Four people working on HVAC

A different approach to a successful career

Combining vocational work with socioemotional counseling, Project LIFT improves the lives of teens across the Treasure Coast.

Most job skills training programs focus on getting people ready for the technical aspects of a job, yet few underscore the importance of mental health to an employee’s success. Project LIFT focuses on both. With locations in Palm City and Belle Glade, Florida, the organization helps young people in those areas better their lives through vocational training, mental health counseling, substance abuse treatment and mentoring. “Intergenerational poverty is a major challenge for most of our teens and young adults,” says Robert Zaccheo, chief executive officer of Project LIFT. “With our unique blend of job readiness, socioemotional readiness and a family-first approach, success becomes more attainable.”

To combat the personal issues that many young people grapple with — including depression, anxiety, addiction, trauma and anger management — Project LIFT employs a combination of therapy and practical training, all at no cost. Even students who have dropped out of high school can join Project LIFT and earn a diploma while learning skills that their traditional schools might not offer. “As we prepare our students for a productive life, our first priority is their mental health,” says Zaccheo. Young adults ages 14 to 21 can talk to licensed therapists while learning skills that will set them on a path toward a career, including auto repair, welding, HVAC, solar, textile printing, graphic arts, carpentry and construction. In each of these fields, students train on industry-standard equipment, which attracts local employers looking for skilled workers. The education covers interviewing skills, financial literacy and overall workplace readiness. Project LIFT’s curriculum also aims to destigmatize mental health problems.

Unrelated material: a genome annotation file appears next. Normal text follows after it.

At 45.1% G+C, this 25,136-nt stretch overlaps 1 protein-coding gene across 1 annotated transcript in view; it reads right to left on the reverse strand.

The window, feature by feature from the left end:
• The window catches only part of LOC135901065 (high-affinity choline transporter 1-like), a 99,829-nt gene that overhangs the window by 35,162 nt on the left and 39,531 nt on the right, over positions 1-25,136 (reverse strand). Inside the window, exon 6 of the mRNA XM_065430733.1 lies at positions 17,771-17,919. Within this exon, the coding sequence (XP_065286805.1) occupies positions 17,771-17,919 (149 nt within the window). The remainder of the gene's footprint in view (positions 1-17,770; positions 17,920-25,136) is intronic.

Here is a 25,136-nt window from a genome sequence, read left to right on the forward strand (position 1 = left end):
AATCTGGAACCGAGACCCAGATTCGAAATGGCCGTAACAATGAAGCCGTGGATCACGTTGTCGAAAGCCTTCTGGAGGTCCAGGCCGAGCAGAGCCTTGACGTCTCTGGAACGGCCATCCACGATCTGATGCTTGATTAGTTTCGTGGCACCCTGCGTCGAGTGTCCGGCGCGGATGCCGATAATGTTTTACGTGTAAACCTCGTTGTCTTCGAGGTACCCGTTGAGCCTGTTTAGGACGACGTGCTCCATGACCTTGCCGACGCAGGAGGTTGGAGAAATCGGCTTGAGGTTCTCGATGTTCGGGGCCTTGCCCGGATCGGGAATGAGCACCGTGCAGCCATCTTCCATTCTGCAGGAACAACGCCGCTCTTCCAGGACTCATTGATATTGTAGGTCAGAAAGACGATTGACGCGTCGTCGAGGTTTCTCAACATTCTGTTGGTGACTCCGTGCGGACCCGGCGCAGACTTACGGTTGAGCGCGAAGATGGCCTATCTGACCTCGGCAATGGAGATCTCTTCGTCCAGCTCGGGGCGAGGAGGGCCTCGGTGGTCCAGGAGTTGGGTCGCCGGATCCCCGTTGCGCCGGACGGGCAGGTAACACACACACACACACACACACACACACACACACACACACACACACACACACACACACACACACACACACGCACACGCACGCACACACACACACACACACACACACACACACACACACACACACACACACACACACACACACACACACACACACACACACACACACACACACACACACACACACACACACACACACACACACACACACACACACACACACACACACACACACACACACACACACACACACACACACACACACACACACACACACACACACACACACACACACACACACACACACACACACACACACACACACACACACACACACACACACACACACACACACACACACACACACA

Funding from Bank of America, part of the bank’s $1.25 billion, five-year commitment to advance racial equality and economic opportunity, helps support Project LIFT’s summer programs, which include paid apprenticeships as well as counseling. “With the support of corporate partners like Bank of America,” says Zaccheo, “we are not only able to fund this innovative approach to building a talented workforce, but we are also able to dream big.”

7/29/2021